Hiking Cape Ann

One thing you should keep in mind while hiking on Cape Ann is just how much can change over the course of three hundred years. All of my favorite woods walking in my home town of Rockport is located in the center of the cape, a patch of almost 4000 acres of pine, oak, granite boulders, and paths webbed with roots. Miles of trail criss-cross these woods, and while they are well traveled by locals on their walks, it’s still quite easy to set off into the forest and not see another human being until you reemerge an hour or two later. However, these woods were not always this way.

The woods of Dogtown are so named because of the settlement that used to be there; when the English first began to settle in Massachusetts in the seventeenth century, they build their homes nestled on the rocky inland hills of the inside of the cape, safe from hostile European ships and more protected from the local Native Americans. It wasn’t until after the American Revolution that these settlers deemed the coast safe enough to start a life there. Families began to settle the outer coastline of the cape and begin the fishing industry that Gloucester would become famous for. Dogtown (or, as it was known then, the Commons Settlement) became less and less like a prosperous village and more like a footprint — a place of traces where something used to be.

Once Dogtown was totally devoid of human habitation, much of the land was used for grazing pasture by Rockport and Gloucester residents. Vast sections of the densely wooded trails I now know were open, grassy fields, dotted with cows only one hundred years ago.

As I walked with my father, my uncle, Murphy, and my cousin’s dog up a trail off the end of Summit Avenue earlier this week, I thought about these layers of history. Dogtown still feels like a forest with secrets. As a child walking the more accessible, well travelled trails near my parents’ house, I always dreamed that those secrets might involve fairies or elves, something that would be right at home in that moss-covered trunk or that secret dark spring by the side of the trail.

Today, Dogtown still promises secrets, if perhaps less Tolkien-esque ones. The trail that we took this week passes through Briar Swamp — the trail suddenly bursts out of dense trees and into a clearing, where a wooden boardwalk dips and weaves over marshy ground dotted with sheep’s sorrel, Jack-in-the-Pulpit, and curling ferns. It also took us past Whale’s Jaw, a giant granite formation that got its name from its resemblance to a whale’s maw emerging from the earth like the surface of the ocean. Unfortunately, the boulder broke when I was very young, altering the resemblance, but the size of the rocks is still breathtaking.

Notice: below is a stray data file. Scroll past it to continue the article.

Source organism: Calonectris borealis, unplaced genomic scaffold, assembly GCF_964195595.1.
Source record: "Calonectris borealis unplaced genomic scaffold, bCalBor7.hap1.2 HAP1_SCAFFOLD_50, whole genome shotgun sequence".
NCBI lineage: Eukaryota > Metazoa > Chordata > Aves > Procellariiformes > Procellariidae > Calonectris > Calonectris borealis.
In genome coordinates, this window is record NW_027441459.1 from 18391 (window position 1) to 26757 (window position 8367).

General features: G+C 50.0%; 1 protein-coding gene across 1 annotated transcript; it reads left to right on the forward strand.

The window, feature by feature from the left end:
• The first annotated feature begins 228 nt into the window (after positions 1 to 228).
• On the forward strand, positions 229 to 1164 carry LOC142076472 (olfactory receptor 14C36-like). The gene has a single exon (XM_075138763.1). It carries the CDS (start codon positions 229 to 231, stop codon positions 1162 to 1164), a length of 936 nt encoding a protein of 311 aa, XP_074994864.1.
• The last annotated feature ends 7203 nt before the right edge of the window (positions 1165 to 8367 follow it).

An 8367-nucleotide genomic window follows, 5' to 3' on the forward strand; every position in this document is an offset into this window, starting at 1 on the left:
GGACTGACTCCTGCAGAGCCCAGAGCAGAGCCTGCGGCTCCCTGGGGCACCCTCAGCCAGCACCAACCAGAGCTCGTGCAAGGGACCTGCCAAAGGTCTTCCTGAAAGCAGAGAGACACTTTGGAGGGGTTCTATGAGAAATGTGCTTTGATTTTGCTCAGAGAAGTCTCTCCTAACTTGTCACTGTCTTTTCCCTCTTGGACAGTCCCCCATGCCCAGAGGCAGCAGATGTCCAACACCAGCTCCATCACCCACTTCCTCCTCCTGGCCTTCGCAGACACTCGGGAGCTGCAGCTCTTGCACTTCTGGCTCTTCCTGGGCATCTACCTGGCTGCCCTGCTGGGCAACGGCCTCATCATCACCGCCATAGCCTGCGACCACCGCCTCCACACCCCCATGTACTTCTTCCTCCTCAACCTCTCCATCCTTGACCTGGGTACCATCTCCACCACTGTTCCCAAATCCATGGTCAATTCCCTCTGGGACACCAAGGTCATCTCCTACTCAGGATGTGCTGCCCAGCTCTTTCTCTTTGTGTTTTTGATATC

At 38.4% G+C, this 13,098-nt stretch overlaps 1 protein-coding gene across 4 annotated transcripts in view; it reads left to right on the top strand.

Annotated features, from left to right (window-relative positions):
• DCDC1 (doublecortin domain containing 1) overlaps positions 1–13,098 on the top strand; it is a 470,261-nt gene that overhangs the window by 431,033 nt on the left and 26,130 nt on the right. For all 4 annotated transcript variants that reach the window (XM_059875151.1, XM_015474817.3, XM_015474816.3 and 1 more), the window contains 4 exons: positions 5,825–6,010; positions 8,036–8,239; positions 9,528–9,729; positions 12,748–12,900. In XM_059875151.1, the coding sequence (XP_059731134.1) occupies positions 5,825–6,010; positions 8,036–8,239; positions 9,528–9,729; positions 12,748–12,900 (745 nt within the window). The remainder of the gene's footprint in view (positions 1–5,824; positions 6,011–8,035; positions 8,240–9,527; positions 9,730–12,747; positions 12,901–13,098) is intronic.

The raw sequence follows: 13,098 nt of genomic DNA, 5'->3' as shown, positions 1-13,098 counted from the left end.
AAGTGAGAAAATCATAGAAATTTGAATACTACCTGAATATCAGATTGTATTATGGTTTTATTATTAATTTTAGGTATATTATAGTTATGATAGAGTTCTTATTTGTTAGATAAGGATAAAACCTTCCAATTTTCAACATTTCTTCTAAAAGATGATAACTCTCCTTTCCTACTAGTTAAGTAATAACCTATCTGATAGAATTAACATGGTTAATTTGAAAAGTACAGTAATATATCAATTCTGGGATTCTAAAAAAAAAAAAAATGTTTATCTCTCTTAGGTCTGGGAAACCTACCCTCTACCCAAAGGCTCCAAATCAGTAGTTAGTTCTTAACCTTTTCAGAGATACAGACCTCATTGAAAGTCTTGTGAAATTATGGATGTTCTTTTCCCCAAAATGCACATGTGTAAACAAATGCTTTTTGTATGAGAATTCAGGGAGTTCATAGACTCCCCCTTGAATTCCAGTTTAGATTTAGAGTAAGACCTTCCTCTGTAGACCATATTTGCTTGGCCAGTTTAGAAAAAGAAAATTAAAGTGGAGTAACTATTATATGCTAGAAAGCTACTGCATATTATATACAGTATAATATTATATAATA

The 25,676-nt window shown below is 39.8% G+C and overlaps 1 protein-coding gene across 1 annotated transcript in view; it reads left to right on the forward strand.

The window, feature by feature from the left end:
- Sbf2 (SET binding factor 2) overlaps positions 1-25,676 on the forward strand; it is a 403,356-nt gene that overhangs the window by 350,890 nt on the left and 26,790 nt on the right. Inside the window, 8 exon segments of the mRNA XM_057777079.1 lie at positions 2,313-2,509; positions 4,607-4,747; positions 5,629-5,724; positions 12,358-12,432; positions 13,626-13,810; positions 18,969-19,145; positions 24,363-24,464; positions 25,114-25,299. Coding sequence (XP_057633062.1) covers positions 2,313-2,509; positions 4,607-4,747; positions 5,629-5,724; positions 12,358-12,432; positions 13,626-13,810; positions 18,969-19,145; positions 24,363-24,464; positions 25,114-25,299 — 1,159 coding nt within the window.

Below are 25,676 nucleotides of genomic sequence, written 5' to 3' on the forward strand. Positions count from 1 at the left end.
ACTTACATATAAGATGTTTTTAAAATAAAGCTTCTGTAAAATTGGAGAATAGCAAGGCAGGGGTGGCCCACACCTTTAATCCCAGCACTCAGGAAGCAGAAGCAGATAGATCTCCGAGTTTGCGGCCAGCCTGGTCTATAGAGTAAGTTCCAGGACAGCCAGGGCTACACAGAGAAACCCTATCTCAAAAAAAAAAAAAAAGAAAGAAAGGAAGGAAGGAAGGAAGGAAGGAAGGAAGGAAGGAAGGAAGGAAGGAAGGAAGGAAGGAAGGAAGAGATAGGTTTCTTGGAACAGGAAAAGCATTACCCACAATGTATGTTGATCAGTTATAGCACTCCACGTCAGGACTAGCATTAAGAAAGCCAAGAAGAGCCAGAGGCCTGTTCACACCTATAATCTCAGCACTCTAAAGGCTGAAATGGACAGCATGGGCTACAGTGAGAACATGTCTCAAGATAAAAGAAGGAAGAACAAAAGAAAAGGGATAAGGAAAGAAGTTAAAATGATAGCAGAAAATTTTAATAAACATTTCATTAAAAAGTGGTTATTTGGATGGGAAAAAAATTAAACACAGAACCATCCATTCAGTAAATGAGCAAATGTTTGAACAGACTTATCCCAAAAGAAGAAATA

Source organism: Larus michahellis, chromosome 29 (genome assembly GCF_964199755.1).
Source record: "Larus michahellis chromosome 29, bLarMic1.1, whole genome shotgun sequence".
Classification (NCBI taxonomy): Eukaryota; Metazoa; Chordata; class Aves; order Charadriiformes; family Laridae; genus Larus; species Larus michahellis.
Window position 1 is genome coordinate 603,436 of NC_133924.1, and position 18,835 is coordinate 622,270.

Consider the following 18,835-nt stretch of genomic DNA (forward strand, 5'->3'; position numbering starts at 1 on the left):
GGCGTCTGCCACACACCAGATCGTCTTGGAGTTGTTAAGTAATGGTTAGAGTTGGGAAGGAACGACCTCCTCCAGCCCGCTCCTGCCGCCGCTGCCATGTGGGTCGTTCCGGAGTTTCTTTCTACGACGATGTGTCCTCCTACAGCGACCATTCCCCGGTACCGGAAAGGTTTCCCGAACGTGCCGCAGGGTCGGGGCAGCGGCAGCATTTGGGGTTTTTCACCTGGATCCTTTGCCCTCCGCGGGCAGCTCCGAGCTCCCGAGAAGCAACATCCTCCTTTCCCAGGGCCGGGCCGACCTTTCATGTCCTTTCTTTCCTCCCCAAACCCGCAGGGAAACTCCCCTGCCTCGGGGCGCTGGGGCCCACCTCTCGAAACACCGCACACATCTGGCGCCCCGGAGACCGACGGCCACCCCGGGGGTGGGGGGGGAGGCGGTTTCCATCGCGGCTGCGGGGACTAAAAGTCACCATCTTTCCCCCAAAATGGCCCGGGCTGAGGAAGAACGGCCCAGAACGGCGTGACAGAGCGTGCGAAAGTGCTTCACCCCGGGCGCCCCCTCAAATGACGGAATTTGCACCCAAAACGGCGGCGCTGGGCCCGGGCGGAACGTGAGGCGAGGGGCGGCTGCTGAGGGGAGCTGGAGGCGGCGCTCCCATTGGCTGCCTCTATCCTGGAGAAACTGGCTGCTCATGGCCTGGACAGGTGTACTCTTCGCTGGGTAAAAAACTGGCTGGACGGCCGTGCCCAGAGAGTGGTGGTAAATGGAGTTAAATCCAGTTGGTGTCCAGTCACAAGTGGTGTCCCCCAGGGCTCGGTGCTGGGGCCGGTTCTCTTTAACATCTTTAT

Elsewhere, you can find the remains of the original Dogtown houses, now just depressions in the leaf matter of the forest floor lined with stacked granite foundations. You can also organize a hike around spotting all of Babson’s “motto rocks.” During the Great Depression, local millionaire Roger Babson sought to put some locals to work and create a meaningful legacy by hiring some stoneworkers to carve inspirational directives into granite boulders throughout the Dogtown forest, phrases like “Kindness,” “Loyalty,” and “Help Mother.” You can find a trail map for Babson’s boulders here.

Even aside from these more unique sites, Dogtown offers beautiful walks. Right now, in mid-June, the woods are bursting with green and quiet streams, and you can find treasures by the side of the trail like beautiful mushrooms and delicate mountain laurel flowers. Murphy ran himself utterly ragged, dashing ahead on the trail and then sprinting back to us, tongue lolling.

Whether you’re a nature lover, a history buff, or a dog walker looking for new places to explore with your pup, check out the maps and guides here for more specific information on how to plan your visit.


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